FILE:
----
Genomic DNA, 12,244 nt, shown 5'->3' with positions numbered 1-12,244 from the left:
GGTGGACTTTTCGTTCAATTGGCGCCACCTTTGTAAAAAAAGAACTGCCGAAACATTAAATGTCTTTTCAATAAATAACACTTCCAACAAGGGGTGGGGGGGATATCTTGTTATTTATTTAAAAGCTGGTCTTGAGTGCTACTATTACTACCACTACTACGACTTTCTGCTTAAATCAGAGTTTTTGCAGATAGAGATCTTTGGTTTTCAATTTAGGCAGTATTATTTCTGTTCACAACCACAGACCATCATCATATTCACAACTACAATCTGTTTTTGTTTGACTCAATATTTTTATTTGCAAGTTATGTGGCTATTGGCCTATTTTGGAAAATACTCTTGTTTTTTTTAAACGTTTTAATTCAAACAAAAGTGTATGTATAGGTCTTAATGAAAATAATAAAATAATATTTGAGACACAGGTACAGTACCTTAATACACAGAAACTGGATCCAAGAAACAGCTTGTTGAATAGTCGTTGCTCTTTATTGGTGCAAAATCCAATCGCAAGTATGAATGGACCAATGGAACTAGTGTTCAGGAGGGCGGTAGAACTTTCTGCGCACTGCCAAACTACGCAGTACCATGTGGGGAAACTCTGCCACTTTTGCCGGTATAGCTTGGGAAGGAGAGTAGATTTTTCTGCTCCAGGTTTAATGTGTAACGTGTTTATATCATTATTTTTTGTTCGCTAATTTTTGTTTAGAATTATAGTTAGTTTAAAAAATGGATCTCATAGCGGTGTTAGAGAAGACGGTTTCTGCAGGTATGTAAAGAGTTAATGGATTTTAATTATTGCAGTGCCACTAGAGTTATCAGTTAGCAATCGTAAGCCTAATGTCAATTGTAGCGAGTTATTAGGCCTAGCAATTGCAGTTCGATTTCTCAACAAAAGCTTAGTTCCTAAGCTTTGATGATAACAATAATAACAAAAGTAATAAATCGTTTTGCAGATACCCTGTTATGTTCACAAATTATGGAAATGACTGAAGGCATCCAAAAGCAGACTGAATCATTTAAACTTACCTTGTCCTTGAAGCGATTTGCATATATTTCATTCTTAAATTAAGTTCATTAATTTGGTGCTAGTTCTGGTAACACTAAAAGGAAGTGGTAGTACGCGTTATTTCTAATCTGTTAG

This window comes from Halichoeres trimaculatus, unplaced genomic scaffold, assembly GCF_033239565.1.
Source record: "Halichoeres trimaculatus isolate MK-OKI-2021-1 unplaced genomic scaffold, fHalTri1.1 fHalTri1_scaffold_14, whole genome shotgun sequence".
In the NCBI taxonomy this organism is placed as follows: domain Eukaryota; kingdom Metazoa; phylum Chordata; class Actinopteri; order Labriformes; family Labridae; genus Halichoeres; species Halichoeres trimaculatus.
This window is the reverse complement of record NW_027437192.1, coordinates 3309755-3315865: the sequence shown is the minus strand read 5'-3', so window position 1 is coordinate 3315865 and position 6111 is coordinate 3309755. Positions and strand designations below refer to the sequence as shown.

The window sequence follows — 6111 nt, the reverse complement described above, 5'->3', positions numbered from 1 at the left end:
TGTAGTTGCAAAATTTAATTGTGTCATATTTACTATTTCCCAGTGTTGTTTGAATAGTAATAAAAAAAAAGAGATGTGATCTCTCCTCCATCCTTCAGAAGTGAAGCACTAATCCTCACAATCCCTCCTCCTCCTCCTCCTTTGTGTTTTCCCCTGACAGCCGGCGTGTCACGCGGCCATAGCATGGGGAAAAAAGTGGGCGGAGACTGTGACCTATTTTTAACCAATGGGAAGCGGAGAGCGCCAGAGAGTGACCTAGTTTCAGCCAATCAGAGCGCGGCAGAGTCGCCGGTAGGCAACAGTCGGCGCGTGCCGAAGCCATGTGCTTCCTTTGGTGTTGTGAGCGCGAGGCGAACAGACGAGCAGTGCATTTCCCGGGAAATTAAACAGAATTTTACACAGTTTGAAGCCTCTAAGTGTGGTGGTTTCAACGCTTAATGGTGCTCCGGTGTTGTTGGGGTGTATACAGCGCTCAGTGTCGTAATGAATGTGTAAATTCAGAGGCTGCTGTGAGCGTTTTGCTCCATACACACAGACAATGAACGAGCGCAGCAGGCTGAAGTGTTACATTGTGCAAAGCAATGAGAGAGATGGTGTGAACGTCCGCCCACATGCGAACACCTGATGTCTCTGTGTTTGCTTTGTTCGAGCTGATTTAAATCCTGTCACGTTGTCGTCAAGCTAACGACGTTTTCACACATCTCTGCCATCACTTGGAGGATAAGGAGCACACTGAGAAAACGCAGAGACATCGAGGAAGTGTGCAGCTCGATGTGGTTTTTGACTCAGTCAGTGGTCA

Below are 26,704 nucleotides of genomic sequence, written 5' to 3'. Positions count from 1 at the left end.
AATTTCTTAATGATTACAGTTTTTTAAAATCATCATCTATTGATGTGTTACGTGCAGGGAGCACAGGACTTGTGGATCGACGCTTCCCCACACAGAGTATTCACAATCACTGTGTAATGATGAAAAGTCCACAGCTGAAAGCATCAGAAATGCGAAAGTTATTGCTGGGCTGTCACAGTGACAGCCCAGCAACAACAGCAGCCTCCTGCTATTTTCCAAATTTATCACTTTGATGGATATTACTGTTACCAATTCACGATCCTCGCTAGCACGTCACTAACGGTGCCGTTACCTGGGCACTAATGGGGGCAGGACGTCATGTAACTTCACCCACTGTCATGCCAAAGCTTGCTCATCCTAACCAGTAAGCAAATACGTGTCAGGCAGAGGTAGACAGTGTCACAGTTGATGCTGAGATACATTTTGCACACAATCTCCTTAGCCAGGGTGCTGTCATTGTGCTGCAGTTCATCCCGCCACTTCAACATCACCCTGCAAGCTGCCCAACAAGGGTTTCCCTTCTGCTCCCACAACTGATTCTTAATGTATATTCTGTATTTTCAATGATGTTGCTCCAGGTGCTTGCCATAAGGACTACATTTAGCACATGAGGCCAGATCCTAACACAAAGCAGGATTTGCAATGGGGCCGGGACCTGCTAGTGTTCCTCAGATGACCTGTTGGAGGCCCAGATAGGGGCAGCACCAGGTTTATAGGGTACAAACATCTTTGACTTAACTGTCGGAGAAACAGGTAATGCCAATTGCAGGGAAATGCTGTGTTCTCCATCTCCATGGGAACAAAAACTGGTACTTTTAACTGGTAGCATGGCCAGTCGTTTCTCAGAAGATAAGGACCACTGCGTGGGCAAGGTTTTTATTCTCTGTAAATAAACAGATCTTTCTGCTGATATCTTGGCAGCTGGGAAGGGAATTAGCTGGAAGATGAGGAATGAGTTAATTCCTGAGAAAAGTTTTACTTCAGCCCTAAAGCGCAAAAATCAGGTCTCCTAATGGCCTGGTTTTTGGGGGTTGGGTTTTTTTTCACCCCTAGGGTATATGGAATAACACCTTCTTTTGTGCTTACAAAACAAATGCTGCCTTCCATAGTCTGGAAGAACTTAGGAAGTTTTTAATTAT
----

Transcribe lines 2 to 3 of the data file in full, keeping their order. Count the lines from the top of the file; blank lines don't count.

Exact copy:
GGTGGACTTTTCGTTCAATTGGCGCCACCTTTGTAAAAAAAGAACTGCCGAAACATTAAATGTCTTTTCAATAAATAACACTTCCAACAAGGGGTGGGGGGGATATCTTGTTATTTATTTAAAAGCTGGTCTTGAGTGCTACTATTACTACCACTACTACGACTTTCTGCTTAAATCAGAGTTTTTGCAGATAGAGATCTTTGGTTTTCAATTTAGGCAGTATTATTTCTGTTCACAACCACAGACCATCATCATATTCACAACTACAATCTGTTTTTGTTTGACTCAATATTTTTATTTGCAAGTTATGTGGCTATTGGCCTATTTTGGAAAATACTCTTGTTTTTTTTAAACGTTTTAATTCAAACAAAAGTGTATGTATAGGTCTTAATGAAAATAATAAAATAATATTTGAGACACAGGTACAGTACCTTAATACACAGAAACTGGATCCAAGAAACAGCTTGTTGAATAGTCGTTGCTCTTTATTGGTGCAAAATCCAATCGCAAGTATGAATGGACCAATGGAACTAGTGTTCAGGAGGGCGGTAGAACTTTCTGCGCACTGCCAAACTACGCAGTACCATGTGGGGAAACTCTGCCACTTTTGCCGGTATAGCTTGGGAAGGAGAGTAGATTTTTCTGCTCCAGGTTTAATGTGTAACGTGTTTATATCATTATTTTTTGTTCGCTAATTTTTGTTTAGAATTATAGTTAGTTTAAAAAATGGATCTCATAGCGGTGTTAGAGAAGACGGTTTCTGCAGGTATGTAAAGAGTTAATGGATTTTAATTATTGCAGTGCCACTAGAGTTATCAGTTAGCAATCGTAAGCCTAATGTCAATTGTAGCGAGTTATTAGGCCTAGCAATTGCAGTTCGATTTCTCAACAAAAGCTTAGTTCCTAAGCTTTGATGATAACAATAATAACAAAAGTAATAAATCGTTTTGCAGATACCCTGTTATGTTCACAAATTATGGAAATGACTGAAGGCATCCAAAAGCAGACTGAATCATTTAAACTTACCTTGTCCTTGAAGCGATTTGCATATATTTCATTCTTAAATTAAGTTCATTAATTTGGTGCTAGTTCTGGTAACACTAAAAGGAAGTGGTAGTACGCGTTATTTCTAATCTGTTAG

This window comes from Halichoeres trimaculatus, unplaced genomic scaffold, assembly GCF_033239565.1.